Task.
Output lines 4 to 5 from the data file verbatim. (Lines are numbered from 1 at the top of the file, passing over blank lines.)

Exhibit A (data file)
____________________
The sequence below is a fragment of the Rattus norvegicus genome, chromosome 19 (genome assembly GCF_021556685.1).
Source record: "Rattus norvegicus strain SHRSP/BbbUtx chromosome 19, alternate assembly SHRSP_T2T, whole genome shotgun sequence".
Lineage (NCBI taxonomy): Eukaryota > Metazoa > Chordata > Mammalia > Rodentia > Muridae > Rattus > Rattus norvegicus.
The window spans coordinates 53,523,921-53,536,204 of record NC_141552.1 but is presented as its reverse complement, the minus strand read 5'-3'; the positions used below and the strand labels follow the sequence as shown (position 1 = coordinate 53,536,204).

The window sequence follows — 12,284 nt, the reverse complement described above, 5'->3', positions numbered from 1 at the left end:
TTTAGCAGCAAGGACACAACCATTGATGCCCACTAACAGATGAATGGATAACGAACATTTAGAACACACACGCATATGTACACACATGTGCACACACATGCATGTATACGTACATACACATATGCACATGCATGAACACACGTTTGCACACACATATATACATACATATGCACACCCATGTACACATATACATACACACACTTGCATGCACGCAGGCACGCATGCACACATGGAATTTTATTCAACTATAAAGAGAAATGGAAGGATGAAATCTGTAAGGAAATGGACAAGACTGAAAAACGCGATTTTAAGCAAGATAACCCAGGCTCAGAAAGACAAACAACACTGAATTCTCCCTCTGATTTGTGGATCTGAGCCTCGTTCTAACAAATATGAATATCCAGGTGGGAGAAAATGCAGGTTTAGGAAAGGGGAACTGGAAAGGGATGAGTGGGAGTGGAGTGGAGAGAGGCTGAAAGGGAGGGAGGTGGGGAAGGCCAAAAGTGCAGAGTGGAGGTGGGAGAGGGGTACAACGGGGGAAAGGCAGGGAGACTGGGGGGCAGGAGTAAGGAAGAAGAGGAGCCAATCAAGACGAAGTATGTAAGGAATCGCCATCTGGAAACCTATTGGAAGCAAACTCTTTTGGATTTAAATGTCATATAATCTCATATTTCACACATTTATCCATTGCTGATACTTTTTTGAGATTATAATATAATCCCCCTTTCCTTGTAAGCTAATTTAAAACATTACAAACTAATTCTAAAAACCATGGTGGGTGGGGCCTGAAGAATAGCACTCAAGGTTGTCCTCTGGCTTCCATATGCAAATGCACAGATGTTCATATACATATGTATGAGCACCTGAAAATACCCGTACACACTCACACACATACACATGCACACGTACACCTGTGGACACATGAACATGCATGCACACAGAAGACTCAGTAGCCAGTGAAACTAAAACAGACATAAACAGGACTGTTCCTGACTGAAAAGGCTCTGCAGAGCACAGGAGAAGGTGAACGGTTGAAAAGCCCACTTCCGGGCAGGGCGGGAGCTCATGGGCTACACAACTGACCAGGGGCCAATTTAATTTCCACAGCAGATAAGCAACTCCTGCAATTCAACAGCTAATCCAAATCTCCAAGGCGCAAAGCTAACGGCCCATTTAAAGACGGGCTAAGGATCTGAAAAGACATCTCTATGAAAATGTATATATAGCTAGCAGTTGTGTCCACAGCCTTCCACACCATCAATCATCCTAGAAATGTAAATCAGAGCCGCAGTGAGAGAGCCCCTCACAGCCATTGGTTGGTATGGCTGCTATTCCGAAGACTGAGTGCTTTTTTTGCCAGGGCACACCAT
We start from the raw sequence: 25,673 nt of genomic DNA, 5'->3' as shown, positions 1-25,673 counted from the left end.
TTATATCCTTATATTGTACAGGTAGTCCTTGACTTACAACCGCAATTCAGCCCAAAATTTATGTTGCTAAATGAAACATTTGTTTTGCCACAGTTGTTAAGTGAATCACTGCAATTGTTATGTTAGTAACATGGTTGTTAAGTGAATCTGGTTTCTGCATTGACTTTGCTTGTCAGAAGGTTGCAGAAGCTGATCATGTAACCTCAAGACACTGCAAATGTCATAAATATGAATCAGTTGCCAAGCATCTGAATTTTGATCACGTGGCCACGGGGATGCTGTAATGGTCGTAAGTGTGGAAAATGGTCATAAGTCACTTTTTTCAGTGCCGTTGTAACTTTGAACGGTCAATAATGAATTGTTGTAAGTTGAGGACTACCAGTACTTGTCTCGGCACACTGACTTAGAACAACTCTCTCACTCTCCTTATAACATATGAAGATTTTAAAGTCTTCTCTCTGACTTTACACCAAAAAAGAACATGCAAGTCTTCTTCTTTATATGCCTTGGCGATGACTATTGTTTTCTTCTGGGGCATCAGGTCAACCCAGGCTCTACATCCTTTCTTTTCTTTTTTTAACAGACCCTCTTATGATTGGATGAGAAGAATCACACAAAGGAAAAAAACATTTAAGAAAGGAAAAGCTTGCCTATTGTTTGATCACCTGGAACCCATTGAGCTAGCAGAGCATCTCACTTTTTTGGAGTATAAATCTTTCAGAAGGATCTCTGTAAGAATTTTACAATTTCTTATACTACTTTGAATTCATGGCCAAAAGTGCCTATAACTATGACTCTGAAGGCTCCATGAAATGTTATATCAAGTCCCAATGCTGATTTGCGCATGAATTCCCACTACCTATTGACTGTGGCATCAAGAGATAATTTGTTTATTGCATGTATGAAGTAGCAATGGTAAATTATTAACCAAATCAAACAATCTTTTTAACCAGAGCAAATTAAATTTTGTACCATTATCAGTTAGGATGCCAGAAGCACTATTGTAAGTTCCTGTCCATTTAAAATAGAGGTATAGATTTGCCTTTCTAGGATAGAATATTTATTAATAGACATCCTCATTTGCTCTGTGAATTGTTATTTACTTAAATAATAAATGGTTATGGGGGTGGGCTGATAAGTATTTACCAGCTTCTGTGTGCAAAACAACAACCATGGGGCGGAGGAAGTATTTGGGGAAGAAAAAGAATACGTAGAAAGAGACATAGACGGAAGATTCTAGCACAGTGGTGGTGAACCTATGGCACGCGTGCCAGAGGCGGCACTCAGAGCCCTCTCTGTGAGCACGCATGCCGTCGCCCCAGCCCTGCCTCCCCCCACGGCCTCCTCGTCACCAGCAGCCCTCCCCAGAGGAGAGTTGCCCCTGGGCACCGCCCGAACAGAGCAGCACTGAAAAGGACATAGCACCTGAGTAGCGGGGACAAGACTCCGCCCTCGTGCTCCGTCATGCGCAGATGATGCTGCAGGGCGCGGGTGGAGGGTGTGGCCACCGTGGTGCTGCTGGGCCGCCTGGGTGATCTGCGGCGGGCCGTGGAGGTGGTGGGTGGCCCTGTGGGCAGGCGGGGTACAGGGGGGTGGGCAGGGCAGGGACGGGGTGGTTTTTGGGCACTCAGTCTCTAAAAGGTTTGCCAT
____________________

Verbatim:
The window spans coordinates 53,523,921-53,536,204 of record NC_141552.1 but is presented as its reverse complement, the minus strand read 5'-3'; the positions used below and the strand labels follow the sequence as shown (position 1 = coordinate 53,536,204).

The window sequence follows — 12,284 nt, the reverse complement described above, 5'->3', positions numbered from 1 at the left end: